Next day: Mix everything in your stand mixer with the dough hook, except the salt. Combine until roughly ball shaped and let rest, covered, 30 minutes to an hour. 
Add salt and mix for 3 minutes on medium speed. Finish kneading on lightly floured counter. Shape into a ball and let rest, covered, for 1¼ hours. Fold dough and let rise another 1¼ hours. 
Shape into loaves and let rise 2-2.5 hours. 
Preheat oven to 440°F. Score and bake breads for about 40 minutes or until nicely coloured and an internal temperature of 204°F +. 
Let cool on wire racks. 

Okay, can we take a moment here?
Check out this sandwich. It's beautiful, no?
Yes, I made the bread. But I have made bread before.
What's new is the ham. 
I made that ham!!!!!

Making ham is a little further than the average home cook goes, but it isn't too difficult.
You need some specialty curing salts, time, spices.. and a smoker.
And you need to get a good book on charcuterie.
I used Michael Ruhlman's Charcuterie. I am quite happy with it, but I am sure there are also other good books out there. If you are in the mood for trying your hand at curing meats, I highly recommend it. This ham, Tasso Ham, is in it. And it is delicious. Just look at it.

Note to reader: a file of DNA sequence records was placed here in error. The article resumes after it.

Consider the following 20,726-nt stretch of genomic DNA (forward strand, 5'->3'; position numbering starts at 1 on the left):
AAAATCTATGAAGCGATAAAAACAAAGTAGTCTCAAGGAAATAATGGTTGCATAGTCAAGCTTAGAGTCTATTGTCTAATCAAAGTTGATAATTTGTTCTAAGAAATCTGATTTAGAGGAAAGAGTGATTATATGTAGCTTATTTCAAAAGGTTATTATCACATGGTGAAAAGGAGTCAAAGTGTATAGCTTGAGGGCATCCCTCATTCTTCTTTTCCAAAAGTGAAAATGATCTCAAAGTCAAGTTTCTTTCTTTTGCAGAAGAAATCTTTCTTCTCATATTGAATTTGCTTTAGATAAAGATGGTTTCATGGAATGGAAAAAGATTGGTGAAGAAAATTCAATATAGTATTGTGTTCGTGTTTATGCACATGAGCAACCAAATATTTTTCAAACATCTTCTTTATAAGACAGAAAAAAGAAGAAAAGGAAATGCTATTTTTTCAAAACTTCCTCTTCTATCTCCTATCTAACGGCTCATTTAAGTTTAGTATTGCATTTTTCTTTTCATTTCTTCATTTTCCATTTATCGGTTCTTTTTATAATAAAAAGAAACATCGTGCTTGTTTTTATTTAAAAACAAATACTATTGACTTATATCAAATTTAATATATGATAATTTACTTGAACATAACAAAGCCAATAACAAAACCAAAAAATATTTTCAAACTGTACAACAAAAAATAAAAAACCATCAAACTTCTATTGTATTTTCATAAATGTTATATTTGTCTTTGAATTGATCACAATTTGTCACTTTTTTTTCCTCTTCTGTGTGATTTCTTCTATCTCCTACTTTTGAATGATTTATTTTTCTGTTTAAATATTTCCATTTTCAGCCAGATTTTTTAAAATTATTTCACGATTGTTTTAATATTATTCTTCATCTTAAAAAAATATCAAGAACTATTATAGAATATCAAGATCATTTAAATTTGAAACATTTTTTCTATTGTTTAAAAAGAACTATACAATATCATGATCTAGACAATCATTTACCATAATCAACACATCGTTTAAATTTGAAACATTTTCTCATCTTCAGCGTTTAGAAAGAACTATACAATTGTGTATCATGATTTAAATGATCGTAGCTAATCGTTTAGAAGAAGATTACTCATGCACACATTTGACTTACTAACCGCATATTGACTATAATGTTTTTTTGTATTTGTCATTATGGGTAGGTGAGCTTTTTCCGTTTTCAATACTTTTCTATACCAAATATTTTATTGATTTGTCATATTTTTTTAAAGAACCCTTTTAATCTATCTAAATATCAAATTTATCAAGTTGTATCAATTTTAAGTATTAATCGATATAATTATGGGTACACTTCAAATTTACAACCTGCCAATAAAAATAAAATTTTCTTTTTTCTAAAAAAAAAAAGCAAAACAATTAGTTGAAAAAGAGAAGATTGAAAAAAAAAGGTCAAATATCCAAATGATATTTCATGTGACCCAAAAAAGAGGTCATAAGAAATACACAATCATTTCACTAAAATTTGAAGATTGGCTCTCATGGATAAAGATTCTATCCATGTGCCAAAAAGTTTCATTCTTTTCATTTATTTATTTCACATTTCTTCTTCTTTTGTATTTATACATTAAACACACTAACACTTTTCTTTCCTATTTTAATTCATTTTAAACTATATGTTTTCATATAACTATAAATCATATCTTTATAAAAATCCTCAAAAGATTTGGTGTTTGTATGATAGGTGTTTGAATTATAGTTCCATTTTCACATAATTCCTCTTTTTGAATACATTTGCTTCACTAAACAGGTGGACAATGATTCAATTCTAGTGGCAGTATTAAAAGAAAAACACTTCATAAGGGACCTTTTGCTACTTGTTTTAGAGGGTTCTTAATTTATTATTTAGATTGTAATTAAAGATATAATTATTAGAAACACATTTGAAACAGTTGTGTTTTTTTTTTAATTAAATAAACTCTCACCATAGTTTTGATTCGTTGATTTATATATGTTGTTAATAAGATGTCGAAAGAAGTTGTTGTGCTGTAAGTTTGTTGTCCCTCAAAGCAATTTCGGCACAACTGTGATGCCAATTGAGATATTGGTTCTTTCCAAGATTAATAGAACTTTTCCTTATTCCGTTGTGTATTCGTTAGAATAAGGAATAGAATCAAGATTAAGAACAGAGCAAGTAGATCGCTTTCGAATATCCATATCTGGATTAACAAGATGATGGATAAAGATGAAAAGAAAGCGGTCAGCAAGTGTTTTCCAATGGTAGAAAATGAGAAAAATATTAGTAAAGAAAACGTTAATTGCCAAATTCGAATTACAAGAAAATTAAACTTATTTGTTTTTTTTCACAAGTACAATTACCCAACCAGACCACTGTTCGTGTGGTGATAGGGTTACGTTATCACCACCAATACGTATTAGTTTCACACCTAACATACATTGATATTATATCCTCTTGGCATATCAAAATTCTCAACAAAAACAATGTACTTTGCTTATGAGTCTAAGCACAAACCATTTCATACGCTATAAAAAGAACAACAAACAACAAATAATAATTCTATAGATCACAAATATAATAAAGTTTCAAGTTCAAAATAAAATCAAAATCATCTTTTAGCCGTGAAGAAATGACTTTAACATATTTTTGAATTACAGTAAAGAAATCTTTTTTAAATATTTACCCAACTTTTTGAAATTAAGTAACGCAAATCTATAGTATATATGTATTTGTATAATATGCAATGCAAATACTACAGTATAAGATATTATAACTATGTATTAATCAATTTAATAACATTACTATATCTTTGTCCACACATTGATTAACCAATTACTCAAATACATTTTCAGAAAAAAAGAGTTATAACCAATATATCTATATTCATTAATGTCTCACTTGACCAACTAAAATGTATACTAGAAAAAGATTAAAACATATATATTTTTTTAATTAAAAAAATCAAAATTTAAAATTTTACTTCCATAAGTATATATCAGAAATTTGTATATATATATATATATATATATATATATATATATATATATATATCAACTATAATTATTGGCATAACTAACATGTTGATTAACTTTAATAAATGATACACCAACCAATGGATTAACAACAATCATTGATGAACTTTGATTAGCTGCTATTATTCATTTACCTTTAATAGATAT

Yes, I could have made fancy mustard to go with it, but sometimes you want ballpark. Know what I mean?
It offsets the beautifully spicy and salty meat perfectly. Now all you need is a beer.

This concludes the sexy ham interlude of this post, now back to your regularly scheduled sourdough.

Pain au Levain with Whole-Wheat Flour
Levain
4.6 oz bread flour
0.3 oz rye flour
3 oz water
1 oz mature sourdough culture
Dough
1 lb, 3.4 oz bread flour
1.3 oz rye flour
6.4 oz whole wheat flour
1 lb, 2.8 oz water
1 Tbsp salt
All levain
The night before: Mix levain ingredients together well. Cover and let rest for 14-16 hours at room temperature. 
The next day: Add all the ingredients, except the salt and levain, to the mixer. Mix on low for 2 minutes until roughly combined. Let rest, covered, for a half hour or up to an hour if quite cool in the kitchen. 
Add salt and levain, in chunks, and mix on medium with the dough hook until thoroughly combined. Finish kneading on lightly floured counter. Shape into a ball and let rest, covered, for 1¼ hours. Fold dough and let rise another 1¼ hours. 
Shape into loaves and let rise 2-2.5 hours. 
Preheat oven to 440°F. Score and bake breads for about 40 minutes or until nicely coloured and an internal temperature of 204°F +. 
Let cool on wire racks.
This bread has been Yeastspotted!
*A note on water - municipal water has chlorine in it to prevent bacteria growth. It also kills off wild yeasties. But not to worry, it dissipates easily over time. Just leave a pot or kettle of water out overnight and use that. Bottled water is not a guarantee of purity, and it likely has chlorine (plus it is terrible for the environment!) Tap, left out overnight, is fine for most areas.

MellowBakers.com